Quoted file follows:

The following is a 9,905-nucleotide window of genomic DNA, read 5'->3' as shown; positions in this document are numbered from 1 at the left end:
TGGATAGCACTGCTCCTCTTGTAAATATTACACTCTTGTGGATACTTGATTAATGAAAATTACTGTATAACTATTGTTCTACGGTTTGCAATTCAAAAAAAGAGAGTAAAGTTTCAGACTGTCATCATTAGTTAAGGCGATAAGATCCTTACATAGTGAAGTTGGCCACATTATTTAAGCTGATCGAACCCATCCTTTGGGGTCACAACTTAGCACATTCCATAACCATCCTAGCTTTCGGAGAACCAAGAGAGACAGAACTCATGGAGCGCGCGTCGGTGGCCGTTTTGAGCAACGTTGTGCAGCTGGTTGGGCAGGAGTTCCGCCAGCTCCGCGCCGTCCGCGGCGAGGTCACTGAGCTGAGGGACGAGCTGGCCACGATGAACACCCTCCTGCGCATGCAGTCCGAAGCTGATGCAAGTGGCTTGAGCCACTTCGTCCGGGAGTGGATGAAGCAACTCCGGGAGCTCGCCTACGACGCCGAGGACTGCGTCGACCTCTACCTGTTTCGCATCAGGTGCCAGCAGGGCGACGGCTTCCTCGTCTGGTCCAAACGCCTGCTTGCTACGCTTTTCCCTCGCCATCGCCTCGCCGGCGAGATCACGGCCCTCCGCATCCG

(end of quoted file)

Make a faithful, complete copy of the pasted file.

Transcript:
The following is a 9,905-nucleotide window of genomic DNA, read 5'->3' as shown; positions in this document are numbered from 1 at the left end:
TGGATAGCACTGCTCCTCTTGTAAATATTACACTCTTGTGGATACTTGATTAATGAAAATTACTGTATAACTATTGTTCTACGGTTTGCAATTCAAAAAAAGAGAGTAAAGTTTCAGACTGTCATCATTAGTTAAGGCGATAAGATCCTTACATAGTGAAGTTGGCCACATTATTTAAGCTGATCGAACCCATCCTTTGGGGTCACAACTTAGCACATTCCATAACCATCCTAGCTTTCGGAGAACCAAGAGAGACAGAACTCATGGAGCGCGCGTCGGTGGCCGTTTTGAGCAACGTTGTGCAGCTGGTTGGGCAGGAGTTCCGCCAGCTCCGCGCCGTCCGCGGCGAGGTCACTGAGCTGAGGGACGAGCTGGCCACGATGAACACCCTCCTGCGCATGCAGTCCGAAGCTGATGCAAGTGGCTTGAGCCACTTCGTCCGGGAGTGGATGAAGCAACTCCGGGAGCTCGCCTACGACGCCGAGGACTGCGTCGACCTCTACCTGTTTCGCATCAGGTGCCAGCAGGGCGACGGCTTCCTCGTCTGGTCCAAACGCCTGCTTGCTACGCTTTTCCCTCGCCATCGCCTCGCCGGCGAGATCACGGCCCTCCGCATCCG